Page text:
Peace and Justice Files
It’s not often you’ll hear me approving of news out of Arizona. The state that gave us Evan Meacham and Sheriff Joe Arpaio is not usually thought of as a birthplace for interesting ideas. But they’ve recently introduced a new requirement: to graduate from high school, all students must pass a civics test similar to the one given those seeking naturalized citizenship.
At first glance, I like the concept very much. Americans’ general ignorance of the way their system works is legendary, and anything that encourages greater civic awareness is a good thing in my book. Read more
Greetings, readers out there in the future... don’t mind me, I’m still mired back here in the middle of last week, vainly trying to make some sense out of the terrorist attack on the Paris offices of the satirical weekly Charlie Hebdo. By the time you read these words, you will know a lot more than I do at the moment about the eventual outcome of the situation—but I would wager that we won’t have any better ideas about what we should do in its aftermath. Read more
Quick! Name a bunch of famous silent film comedy stars! Charlie Chaplin, check… Buster Keaton, of course… You remembered Harold Lloyd? Good for you!
How about Roscoe Arbuckle?
Roscoe “Fatty” Arbuckle (1887-1933) was an immensely successful entertainer. A singer, comedian, silent film actor and director, he was a superstar of the early years of the 20th century. According to Wikipedia, he helped launch the careers of both Buster Keaton and Bob Hope, and he was one of the most popular and highly paid performers of his time. Read more
I never quite understood the logic:
“Finish everything on your plate, young man; for goodness’ sake, you know there are children starving in India.”
If your parents grew up during the Depression, as mine did, it’s a good bet that you heard that line, or something like it, more than a few times during your childhood. The reasoning, I suppose, was that whether or not you particularly liked what happened to be on your plate, you should not only eat it all, but also be grateful for it, because there were other children in other parts of the world who would be thankful for anything. Read more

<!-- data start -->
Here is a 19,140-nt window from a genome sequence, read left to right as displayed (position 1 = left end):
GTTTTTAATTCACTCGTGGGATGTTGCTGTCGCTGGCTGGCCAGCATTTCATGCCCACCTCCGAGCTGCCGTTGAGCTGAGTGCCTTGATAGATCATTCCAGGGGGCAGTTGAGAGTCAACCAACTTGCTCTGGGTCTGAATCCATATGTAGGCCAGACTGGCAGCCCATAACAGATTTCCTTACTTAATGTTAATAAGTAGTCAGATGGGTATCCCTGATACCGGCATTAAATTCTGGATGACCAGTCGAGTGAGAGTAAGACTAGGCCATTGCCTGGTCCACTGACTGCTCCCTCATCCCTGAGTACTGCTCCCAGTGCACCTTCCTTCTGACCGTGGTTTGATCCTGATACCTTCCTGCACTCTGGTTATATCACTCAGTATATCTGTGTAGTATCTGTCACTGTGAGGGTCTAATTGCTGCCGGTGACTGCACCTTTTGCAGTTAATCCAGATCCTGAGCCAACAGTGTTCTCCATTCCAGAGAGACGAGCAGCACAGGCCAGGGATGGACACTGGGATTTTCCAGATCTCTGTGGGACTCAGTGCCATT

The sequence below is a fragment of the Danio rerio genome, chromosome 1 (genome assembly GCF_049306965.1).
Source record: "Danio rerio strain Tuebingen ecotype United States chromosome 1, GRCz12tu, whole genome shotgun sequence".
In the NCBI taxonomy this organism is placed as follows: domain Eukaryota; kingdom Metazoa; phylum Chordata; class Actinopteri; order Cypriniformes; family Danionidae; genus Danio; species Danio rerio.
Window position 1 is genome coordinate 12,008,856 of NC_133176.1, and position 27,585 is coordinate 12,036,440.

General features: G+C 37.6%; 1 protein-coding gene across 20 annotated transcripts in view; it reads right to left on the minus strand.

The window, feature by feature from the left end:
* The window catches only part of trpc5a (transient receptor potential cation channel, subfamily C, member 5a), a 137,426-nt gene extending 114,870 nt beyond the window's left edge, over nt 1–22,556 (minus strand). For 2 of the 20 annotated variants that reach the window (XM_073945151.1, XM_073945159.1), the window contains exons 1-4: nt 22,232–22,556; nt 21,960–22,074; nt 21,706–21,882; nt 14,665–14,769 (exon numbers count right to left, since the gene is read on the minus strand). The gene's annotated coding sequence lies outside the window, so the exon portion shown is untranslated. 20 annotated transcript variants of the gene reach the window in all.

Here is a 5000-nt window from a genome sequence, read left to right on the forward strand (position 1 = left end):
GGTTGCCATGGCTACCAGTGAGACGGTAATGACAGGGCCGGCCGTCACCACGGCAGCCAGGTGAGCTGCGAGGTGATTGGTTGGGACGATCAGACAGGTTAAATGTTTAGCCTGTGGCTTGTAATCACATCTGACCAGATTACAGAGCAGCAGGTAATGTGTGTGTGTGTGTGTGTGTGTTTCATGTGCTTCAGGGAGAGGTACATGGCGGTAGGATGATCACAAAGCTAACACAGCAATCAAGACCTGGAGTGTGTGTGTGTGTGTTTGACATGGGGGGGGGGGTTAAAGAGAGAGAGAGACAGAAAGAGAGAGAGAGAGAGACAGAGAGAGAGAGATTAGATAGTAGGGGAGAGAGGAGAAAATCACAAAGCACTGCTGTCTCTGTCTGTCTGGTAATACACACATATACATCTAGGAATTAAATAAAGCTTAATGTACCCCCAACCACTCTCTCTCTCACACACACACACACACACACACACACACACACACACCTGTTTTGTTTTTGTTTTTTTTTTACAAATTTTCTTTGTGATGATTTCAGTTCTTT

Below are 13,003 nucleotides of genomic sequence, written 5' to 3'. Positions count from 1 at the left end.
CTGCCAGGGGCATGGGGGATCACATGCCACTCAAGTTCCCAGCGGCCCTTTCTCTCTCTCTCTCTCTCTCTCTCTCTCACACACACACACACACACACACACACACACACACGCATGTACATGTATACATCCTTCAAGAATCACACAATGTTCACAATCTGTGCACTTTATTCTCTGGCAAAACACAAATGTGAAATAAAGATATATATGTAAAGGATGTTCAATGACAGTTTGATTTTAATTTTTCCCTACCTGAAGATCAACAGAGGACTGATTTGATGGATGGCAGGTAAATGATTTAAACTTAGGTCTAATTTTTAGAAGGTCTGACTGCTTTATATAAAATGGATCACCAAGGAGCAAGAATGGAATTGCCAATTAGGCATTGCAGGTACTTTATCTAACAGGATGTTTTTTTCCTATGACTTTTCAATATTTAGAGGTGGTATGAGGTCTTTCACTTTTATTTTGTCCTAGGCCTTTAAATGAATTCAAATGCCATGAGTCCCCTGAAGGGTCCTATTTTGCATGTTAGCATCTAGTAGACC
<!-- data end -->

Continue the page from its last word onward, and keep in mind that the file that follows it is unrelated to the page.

Thirty summers ago, a group of activists gathered in St. Paul, MN to discuss the possibility of creating a Green Party in the United States that might replicate the political successes of The Greens (Die Gruenen) in West Germany. Building on the “Four Pillars” of Die Gruenen, they came up with a statement that listed 10 “Key Values” for the nascent American Green movement: Ecological Wisdom, Grassroots Democracy, Personal and Social Responsibility, Nonviolence, Decentralization, Community-Based Economics, Post-patriarchal Values, Respect for Diversity, Global Responsibility, and Future Focus. Read more
Maybe you remember: it was a beautiful Tuesday morning, clear and sunny. I had spent a couple of early morning hours training with my martial arts teacher, and I was headed home to start in on my day’s obligations for my telecommuting job. I stopped at a health food store in Hamlin for a beverage—and it soon became clear that something was not right. The radio was tuned to NPR and the news people were still on the air, though it was now way past the time for the morning news programs.
And what they were saying made no sense.
“What… happened?” I asked the clerk. Read more
Author’s note: I don’t know if Sullivan County is in the coverage area for Bob Beierly’s publication Our Town, but here on the PA side of the river you can’t swing a cat without hitting one of his stands. A longtime feature of local life in Wayne and Pike counties, this free magazine, combining right-wing politics and sometimes salacious humor, has recently begun expanding its reach into Orange County, parts of New Jersey and other areas. Read more
The folks at Hobby Lobby (which apparently is an evangelical ministry disguised as a craft store) took out a full-page ad in the papers recently, touting the notion that the United States was from the outset intended to be a “Christian nation” (whatever that is supposed to mean—but that’s another column). I guess they were reveling in the heady feeling of victory, following the Supreme Court decision that recognized their right to apply their religious beliefs to the benefits package that they offered their employees. Many liberals and progressives were upset by the decision, but not me. Read more
It was a beautiful August day as we gathered in the town square. Two large tubs, one with soapy water and one with clean water, had been set up in front of the speakers’ podium. A good-sized flag hung from a clothesline behind it, its stars and stripes bright in the sunlight. Two more clotheslines hung on either side, plentifully supplied with clothespins. A table held the dishes that had been brought for what I guessed was a potluck to follow.
Everyone had flags. Small ones, large ones, flags hanging from flagpoles, flags stapled to sticks, flags draped across shoulders. Read more
I spent my adolescence in North Carolina, during the storied reign of Dean Smith as basketball coach for the UNC “Tar Heels.” An important part of UNC’s strategy during those years was the “Four Corners Offense.” Having established a lead, four Tar Heel players would stake out the corners of the offensive court and use up as much time as possible just passing the ball back and forth. Read more